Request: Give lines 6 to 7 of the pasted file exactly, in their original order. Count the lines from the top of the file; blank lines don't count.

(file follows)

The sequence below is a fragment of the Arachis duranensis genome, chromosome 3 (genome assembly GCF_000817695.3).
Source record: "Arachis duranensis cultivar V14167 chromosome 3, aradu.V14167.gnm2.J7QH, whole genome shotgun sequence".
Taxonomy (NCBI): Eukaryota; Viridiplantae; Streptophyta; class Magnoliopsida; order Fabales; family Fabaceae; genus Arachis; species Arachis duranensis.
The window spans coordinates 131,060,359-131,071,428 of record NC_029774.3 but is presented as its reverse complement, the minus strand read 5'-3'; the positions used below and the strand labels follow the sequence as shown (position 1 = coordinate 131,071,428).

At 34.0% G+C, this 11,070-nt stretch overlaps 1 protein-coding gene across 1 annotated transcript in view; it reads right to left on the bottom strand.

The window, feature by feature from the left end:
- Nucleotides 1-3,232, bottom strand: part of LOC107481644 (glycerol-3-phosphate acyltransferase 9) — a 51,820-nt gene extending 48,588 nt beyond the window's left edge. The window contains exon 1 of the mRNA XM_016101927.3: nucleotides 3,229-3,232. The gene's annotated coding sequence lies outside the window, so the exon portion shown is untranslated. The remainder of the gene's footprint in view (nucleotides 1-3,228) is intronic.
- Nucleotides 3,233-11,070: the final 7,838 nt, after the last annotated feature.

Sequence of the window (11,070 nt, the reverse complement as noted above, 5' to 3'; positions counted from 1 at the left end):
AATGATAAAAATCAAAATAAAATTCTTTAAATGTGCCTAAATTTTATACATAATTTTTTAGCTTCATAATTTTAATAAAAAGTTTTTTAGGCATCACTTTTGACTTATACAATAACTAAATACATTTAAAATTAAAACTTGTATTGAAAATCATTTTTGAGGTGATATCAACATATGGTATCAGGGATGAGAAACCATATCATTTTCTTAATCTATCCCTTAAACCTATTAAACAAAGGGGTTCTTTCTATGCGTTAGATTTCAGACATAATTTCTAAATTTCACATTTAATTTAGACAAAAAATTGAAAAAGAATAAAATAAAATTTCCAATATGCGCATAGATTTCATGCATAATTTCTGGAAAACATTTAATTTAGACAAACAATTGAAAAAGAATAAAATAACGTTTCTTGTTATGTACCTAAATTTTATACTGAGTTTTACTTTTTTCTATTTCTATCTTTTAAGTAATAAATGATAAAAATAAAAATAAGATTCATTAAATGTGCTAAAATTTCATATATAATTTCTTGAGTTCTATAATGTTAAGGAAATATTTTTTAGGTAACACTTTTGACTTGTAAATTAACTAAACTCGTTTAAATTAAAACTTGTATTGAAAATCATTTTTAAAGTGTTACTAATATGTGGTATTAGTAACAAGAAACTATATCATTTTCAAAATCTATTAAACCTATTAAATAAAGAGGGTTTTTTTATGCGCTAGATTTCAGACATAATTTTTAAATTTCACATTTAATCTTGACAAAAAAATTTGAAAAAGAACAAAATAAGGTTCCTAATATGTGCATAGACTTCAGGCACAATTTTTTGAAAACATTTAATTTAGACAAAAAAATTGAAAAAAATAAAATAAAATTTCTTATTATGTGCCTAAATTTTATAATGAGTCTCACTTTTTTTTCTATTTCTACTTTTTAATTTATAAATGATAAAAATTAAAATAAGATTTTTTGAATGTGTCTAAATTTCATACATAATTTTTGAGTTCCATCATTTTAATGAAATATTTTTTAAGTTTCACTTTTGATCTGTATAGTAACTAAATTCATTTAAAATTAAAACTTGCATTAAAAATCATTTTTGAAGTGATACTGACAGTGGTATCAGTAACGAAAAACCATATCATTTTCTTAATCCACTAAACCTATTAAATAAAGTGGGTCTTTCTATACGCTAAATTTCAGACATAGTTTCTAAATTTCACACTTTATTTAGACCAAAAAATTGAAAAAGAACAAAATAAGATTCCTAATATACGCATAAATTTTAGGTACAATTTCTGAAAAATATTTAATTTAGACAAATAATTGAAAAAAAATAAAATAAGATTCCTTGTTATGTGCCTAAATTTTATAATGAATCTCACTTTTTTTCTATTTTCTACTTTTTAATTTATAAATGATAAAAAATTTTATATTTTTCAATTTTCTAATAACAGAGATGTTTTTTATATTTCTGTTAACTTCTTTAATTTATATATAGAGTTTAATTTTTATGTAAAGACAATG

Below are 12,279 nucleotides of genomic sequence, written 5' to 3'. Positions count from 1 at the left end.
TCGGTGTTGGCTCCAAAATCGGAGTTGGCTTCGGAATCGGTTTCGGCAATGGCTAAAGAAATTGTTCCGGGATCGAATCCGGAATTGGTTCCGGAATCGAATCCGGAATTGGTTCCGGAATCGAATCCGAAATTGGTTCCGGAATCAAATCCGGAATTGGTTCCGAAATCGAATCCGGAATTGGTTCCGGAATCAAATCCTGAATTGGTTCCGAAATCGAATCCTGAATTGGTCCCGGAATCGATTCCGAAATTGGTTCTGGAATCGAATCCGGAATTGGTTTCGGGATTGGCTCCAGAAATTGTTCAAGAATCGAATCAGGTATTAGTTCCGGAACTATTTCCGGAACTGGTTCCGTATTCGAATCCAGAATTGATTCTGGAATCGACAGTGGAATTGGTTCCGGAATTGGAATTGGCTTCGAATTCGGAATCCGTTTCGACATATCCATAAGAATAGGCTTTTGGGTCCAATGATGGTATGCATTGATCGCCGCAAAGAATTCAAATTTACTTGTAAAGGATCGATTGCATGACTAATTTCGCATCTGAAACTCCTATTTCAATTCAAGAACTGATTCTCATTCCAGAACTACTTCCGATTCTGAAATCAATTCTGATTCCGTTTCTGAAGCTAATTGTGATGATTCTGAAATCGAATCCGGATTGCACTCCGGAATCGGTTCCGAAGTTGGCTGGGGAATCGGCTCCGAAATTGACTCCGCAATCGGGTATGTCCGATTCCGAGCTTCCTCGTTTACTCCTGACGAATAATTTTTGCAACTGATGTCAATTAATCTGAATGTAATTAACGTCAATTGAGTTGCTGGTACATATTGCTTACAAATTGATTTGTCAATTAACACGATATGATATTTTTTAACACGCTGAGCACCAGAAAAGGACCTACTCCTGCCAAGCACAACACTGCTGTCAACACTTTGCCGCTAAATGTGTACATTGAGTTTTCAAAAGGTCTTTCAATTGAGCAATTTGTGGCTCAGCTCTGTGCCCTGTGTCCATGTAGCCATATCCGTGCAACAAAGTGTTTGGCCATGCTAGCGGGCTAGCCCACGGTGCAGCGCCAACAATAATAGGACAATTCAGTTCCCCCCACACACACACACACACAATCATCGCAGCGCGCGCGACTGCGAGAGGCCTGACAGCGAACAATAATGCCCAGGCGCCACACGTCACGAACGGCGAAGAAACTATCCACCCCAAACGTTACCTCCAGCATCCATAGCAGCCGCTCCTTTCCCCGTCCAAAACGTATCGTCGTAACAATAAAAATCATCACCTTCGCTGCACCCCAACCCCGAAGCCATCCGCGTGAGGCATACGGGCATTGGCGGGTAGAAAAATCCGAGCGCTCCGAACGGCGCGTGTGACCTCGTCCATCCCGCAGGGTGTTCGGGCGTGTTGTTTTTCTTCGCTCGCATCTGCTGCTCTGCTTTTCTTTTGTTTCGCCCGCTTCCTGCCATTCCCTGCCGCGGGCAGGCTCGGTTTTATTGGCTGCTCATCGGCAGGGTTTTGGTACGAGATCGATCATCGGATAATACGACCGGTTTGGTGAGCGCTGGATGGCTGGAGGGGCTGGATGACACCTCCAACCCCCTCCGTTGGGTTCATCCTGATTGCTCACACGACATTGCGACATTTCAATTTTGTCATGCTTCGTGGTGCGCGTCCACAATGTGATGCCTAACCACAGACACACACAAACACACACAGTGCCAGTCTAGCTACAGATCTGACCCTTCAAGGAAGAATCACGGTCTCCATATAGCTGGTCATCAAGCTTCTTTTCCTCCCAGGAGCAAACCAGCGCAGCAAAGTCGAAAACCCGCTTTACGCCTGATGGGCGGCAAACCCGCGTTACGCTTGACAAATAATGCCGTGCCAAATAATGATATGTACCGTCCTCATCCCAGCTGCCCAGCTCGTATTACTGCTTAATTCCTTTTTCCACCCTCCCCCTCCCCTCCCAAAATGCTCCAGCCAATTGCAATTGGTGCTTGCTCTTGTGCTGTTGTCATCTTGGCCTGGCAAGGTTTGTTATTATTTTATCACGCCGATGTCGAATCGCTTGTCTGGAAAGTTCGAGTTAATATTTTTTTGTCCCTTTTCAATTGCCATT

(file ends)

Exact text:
The window, feature by feature from the left end:
- Nucleotides 1-3,232, bottom strand: part of LOC107481644 (glycerol-3-phosphate acyltransferase 9) — a 51,820-nt gene extending 48,588 nt beyond the window's left edge. The window contains exon 1 of the mRNA XM_016101927.3: nucleotides 3,229-3,232. The gene's annotated coding sequence lies outside the window, so the exon portion shown is untranslated. The remainder of the gene's footprint in view (nucleotides 1-3,228) is intronic.